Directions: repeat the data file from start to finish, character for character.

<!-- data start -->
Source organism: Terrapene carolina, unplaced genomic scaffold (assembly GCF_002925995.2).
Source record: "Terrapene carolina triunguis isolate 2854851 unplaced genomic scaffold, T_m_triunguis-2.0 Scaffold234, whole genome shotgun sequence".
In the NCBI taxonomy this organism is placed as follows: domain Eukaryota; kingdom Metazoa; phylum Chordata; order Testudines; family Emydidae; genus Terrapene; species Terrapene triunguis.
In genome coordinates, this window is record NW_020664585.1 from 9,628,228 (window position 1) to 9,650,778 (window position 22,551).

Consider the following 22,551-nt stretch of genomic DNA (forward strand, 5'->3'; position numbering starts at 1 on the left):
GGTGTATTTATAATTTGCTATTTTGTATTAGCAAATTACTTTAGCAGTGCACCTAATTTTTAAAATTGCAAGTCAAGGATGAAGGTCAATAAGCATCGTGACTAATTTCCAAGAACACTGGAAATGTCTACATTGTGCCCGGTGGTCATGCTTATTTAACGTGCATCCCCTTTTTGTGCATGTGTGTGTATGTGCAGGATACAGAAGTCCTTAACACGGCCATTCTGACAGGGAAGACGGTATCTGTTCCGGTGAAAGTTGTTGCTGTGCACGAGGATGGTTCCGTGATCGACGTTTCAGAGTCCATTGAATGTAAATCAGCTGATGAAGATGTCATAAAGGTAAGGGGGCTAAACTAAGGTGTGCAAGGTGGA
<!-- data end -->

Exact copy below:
Source organism: Terrapene carolina, unplaced genomic scaffold (assembly GCF_002925995.2).
Source record: "Terrapene carolina triunguis isolate 2854851 unplaced genomic scaffold, T_m_triunguis-2.0 Scaffold234, whole genome shotgun sequence".
In the NCBI taxonomy this organism is placed as follows: domain Eukaryota; kingdom Metazoa; phylum Chordata; order Testudines; family Emydidae; genus Terrapene; species Terrapene triunguis.
In genome coordinates, this window is record NW_020664585.1 from 9,628,228 (window position 1) to 9,650,778 (window position 22,551).

Consider the following 22,551-nt stretch of genomic DNA (forward strand, 5'->3'; position numbering starts at 1 on the left):
GGTGTATTTATAATTTGCTATTTTGTATTAGCAAATTACTTTAGCAGTGCACCTAATTTTTAAAATTGCAAGTCAAGGATGAAGGTCAATAAGCATCGTGACTAATTTCCAAGAACACTGGAAATGTCTACATTGTGCCCGGTGGTCATGCTTATTTAACGTGCATCCCCTTTTTGTGCATGTGTGTGTATGTGCAGGATACAGAAGTCCTTAACACGGCCATTCTGACAGGGAAGACGGTATCTGTTCCGGTGAAAGTTGTTGCTGTGCACGAGGATGGTTCCGTGATCGACGTTTCAGAGTCCATTGAATGTAAATCAGCTGATGAAGATGTCATAAAGGTAAGGGGGCTAAACTAAGGTGTGCAAGGTGGA